Many police agencies across the state are breaking the law by failing to make policies for misconduct complaints accessible to the public, according to a survey released today by the American Civil Liberties Union of Connecticut.
This study is a follow-up to a 2012 ACLU report in which callers posing as complainants could not find appropriate complaint forms, and in some cases faced intimidation or a threat of prosecution. A law was passed in 2014 requiring departments to post their complaint policies at the police station, city hall and online and adopt or strengthen their complaint policies to meet certain standards, including accepting all complaints, even anonymous ones.
The ACLU’s latest study, conducted in October, found 40 agencies did not have their complaint policies or forms posted clearly on their websites. In a follow-up telephone survey, the ACLU said, about 42 percent of the departments that cover the state’s 60 largest municipalities suggested they did not make their complaint policies available to the public and nearly one-third of those contacted said they would not accept anonymous complaints. This, the ACLU said, is contrary to the requirements in the law.
“We need meaningful ramifications, like perhaps losing funding if they don’t comply,” said David McGuire, executive director of the ACLU in Connecticut. “You could have the best policy in the world, but if folks interacting with the public don’t know those policies, they’re not worth the paper they’re written on.”
At ACLU “Know Your Rights” seminars across the state, the number one complaint from residents is a lack of meaningful oversight of police departments, said McGuire. Confusion or fear of retaliation prevents people from stepping forward with complaints, said McGuire.
The follow-up survey was conducted by calling the non-emergency police line. Often the person reached did not have a concrete understanding of the complaints policy or where to find it. Any law enforcement personnel that deal frequently with the public should get training, said McGuire.
Monroe Police Chief John Salvatore, who is president of the Connecticut Police Chiefs Association, said police departments in the state had been working to improve trust in their communities and correct problems with complaints.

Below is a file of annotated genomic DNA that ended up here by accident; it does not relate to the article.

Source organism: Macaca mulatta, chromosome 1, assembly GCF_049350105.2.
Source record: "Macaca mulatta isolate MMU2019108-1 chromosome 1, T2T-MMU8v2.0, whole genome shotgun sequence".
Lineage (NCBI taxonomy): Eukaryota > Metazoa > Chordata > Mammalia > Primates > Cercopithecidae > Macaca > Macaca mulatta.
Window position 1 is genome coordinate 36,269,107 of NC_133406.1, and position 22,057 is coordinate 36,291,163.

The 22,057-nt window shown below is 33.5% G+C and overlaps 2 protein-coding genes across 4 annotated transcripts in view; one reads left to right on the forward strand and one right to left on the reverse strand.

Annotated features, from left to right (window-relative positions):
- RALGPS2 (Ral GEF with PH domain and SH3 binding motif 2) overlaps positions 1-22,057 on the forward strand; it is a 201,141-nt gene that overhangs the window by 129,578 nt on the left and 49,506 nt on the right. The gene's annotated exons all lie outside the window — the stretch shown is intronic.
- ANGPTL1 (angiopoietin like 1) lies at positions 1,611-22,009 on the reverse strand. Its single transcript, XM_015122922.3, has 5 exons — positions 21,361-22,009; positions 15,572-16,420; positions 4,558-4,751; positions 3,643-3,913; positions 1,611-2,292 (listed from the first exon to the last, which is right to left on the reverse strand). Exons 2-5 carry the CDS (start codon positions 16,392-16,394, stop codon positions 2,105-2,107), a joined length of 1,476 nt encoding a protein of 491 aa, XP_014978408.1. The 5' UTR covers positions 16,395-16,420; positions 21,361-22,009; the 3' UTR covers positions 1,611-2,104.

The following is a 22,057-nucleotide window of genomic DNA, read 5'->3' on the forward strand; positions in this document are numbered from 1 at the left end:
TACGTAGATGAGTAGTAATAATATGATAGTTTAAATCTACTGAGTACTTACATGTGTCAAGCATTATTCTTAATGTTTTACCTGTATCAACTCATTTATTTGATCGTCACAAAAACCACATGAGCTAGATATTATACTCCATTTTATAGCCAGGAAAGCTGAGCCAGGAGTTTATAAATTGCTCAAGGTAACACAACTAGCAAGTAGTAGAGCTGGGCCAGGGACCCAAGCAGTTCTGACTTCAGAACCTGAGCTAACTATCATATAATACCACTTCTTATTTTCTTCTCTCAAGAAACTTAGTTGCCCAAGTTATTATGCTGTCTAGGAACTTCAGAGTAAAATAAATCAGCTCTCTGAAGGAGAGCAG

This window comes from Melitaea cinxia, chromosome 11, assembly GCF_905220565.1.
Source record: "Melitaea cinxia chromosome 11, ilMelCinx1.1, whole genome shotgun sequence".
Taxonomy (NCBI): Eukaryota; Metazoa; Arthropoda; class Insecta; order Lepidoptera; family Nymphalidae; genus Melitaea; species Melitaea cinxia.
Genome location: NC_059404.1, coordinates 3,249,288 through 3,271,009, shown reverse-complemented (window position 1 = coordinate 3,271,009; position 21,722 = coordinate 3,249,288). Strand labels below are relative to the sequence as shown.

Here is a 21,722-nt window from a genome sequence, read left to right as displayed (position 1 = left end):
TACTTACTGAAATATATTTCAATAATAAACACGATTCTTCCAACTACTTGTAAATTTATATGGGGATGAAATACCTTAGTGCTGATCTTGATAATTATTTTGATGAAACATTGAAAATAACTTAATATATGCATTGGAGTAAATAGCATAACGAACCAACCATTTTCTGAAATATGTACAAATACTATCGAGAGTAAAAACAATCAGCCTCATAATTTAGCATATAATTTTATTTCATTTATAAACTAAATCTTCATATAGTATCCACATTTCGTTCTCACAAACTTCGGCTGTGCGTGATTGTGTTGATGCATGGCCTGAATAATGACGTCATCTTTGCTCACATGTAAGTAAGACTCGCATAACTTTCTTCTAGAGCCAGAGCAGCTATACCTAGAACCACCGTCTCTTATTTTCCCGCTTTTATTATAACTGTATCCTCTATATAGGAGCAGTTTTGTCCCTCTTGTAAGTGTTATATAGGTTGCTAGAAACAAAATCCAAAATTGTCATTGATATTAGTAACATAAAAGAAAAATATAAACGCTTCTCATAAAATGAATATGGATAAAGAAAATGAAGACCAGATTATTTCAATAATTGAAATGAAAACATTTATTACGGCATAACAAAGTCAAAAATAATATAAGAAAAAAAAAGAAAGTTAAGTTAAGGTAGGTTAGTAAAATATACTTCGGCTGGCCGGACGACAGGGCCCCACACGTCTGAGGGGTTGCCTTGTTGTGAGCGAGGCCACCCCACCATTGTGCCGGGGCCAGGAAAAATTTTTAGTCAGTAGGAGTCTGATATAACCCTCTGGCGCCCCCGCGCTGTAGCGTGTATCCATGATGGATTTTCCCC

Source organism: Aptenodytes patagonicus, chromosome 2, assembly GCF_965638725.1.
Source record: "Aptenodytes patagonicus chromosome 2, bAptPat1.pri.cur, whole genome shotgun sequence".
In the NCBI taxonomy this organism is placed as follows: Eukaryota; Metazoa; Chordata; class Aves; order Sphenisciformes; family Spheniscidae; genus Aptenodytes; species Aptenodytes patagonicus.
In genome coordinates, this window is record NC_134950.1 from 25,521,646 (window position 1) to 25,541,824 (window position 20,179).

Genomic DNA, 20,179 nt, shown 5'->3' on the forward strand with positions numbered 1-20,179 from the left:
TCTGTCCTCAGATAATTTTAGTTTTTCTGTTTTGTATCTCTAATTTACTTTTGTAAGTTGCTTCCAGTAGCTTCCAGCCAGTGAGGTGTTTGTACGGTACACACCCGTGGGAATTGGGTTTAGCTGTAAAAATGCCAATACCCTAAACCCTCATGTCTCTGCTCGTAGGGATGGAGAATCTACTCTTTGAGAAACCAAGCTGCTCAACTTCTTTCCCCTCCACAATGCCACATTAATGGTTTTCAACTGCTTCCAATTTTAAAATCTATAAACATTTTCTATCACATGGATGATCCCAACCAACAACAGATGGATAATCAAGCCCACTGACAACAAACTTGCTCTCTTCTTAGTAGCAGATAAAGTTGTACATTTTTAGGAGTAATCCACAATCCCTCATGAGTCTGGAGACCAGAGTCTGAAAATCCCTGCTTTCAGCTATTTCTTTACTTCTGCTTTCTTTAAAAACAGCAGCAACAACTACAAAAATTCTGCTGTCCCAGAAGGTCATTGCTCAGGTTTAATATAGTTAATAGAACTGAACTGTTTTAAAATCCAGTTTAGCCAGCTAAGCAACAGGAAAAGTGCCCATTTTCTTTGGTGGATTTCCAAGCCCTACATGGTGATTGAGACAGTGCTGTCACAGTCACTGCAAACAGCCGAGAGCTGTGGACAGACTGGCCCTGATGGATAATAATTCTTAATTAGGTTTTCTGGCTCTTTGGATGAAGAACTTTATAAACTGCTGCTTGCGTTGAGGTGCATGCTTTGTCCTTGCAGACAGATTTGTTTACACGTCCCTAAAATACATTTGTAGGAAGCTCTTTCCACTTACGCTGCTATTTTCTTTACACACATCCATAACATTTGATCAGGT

“The title of their report is ‘Earning Trust,’ and I believe we’ve been attempting to do that in Connecticut for years,” said Salvatore. “So it’s kind of disheartening and frustrating as we’re trying to build bonds with our communities with all this negative attention.”
“If we’re notified of noncompliance, then the department could have taken timely action to correct it. It might be as simple as having an individual employee that needs retraining,” Salvatore said.
The person ACLU reached in its phone survey might not work directly with the police department, Salvatore said, and sometimes a different city department handles communications for police, as they do in New Britain and Newtown.
Since the survey was conducted in October, Salvatore said, some departments recognized deficiencies and fixed them before the ACLU report came out. “Through a civilian complaint, [an agency] addressed it back in December,” he said.
Most of the agencies that did not clearly post either the complaint form or policy were in southwestern Connecticut, according to the ACLU. In New Haven County, there were 11, and in Fairfield County, there were 12.
The ACLU said seven police department representatives they called (in Bridgeport, Clinton, New Britain, Norwalk, Norwich, Plymouth, and Putnam) said they did not have forms available online but actually did have them on their respective websites. On the other hand, Orange police said their complaint form was online, but it could not be located.
Though police are required to accept anonymous complaints, nearly a quarter of the agencies would not take them seriously, according to the survey.
Nine municipalities said outright they would not accept them: Bethel, Bridgeport, Clinton, New Britain, New Haven, Norwalk, Norwich, Thomaston and Willimantic. According to the ACLU, the representative from Norwich replied, “No, then it’s not a complaint,” while a person from Bridgeport said, “No, what’s the point, you know?”
Salvatore said his department accepts anonymous complaints but understands why some agencies would urge that complaints have names attached.
“We want to get back to them and let them know we took their complaint seriously,” he said, “to let them know that we are addressing it, or if we can explain the situation so they have a better understanding of it and that communication perhaps will lead to more respect for the department.”
Browse some of the questions and results below. Towns not listed either had their policies online or did not meet the threshold for community size to be included in the ACLU survey.